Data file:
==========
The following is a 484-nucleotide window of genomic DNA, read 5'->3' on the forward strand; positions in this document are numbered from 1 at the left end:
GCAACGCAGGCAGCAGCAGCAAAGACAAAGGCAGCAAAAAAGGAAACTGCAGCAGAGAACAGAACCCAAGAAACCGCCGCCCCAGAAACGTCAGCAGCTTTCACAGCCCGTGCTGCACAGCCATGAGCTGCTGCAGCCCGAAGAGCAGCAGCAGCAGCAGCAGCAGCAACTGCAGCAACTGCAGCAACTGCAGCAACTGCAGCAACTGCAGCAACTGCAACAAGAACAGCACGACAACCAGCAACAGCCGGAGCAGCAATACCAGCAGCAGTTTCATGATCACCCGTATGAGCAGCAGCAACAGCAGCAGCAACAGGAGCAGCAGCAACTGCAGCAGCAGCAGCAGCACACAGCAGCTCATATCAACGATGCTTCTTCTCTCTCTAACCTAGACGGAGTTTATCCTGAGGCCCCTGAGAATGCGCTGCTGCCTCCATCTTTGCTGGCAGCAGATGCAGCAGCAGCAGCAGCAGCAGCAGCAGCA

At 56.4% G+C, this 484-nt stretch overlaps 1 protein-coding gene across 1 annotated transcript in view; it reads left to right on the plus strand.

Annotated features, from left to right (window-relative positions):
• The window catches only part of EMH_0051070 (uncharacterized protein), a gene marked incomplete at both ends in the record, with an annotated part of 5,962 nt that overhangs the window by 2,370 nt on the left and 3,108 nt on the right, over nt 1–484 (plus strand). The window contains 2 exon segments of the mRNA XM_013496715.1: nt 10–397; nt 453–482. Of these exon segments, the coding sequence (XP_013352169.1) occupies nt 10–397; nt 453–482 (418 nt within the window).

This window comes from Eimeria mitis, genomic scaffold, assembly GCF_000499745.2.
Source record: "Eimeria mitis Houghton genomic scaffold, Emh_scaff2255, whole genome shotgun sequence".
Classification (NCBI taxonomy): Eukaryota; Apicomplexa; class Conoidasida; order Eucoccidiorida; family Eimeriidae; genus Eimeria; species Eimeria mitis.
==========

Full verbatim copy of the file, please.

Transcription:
The following is a 484-nucleotide window of genomic DNA, read 5'->3' on the forward strand; positions in this document are numbered from 1 at the left end:
GCAACGCAGGCAGCAGCAGCAAAGACAAAGGCAGCAAAAAAGGAAACTGCAGCAGAGAACAGAACCCAAGAAACCGCCGCCCCAGAAACGTCAGCAGCTTTCACAGCCCGTGCTGCACAGCCATGAGCTGCTGCAGCCCGAAGAGCAGCAGCAGCAGCAGCAGCAGCAACTGCAGCAACTGCAGCAACTGCAGCAACTGCAGCAACTGCAGCAACTGCAACAAGAACAGCACGACAACCAGCAACAGCCGGAGCAGCAATACCAGCAGCAGTTTCATGATCACCCGTATGAGCAGCAGCAACAGCAGCAGCAACAGGAGCAGCAGCAACTGCAGCAGCAGCAGCAGCACACAGCAGCTCATATCAACGATGCTTCTTCTCTCTCTAACCTAGACGGAGTTTATCCTGAGGCCCCTGAGAATGCGCTGCTGCCTCCATCTTTGCTGGCAGCAGATGCAGCAGCAGCAGCAGCAGCAGCAGCAGCA

At 56.4% G+C, this 484-nt stretch overlaps 1 protein-coding gene across 1 annotated transcript in view; it reads left to right on the plus strand.

Annotated features, from left to right (window-relative positions):
• The window catches only part of EMH_0051070 (uncharacterized protein), a gene marked incomplete at both ends in the record, with an annotated part of 5,962 nt that overhangs the window by 2,370 nt on the left and 3,108 nt on the right, over nt 1–484 (plus strand). The window contains 2 exon segments of the mRNA XM_013496715.1: nt 10–397; nt 453–482. Of these exon segments, the coding sequence (XP_013352169.1) occupies nt 10–397; nt 453–482 (418 nt within the window).

This window comes from Eimeria mitis, genomic scaffold, assembly GCF_000499745.2.
Source record: "Eimeria mitis Houghton genomic scaffold, Emh_scaff2255, whole genome shotgun sequence".
Classification (NCBI taxonomy): Eukaryota; Apicomplexa; class Conoidasida; order Eucoccidiorida; family Eimeriidae; genus Eimeria; species Eimeria mitis.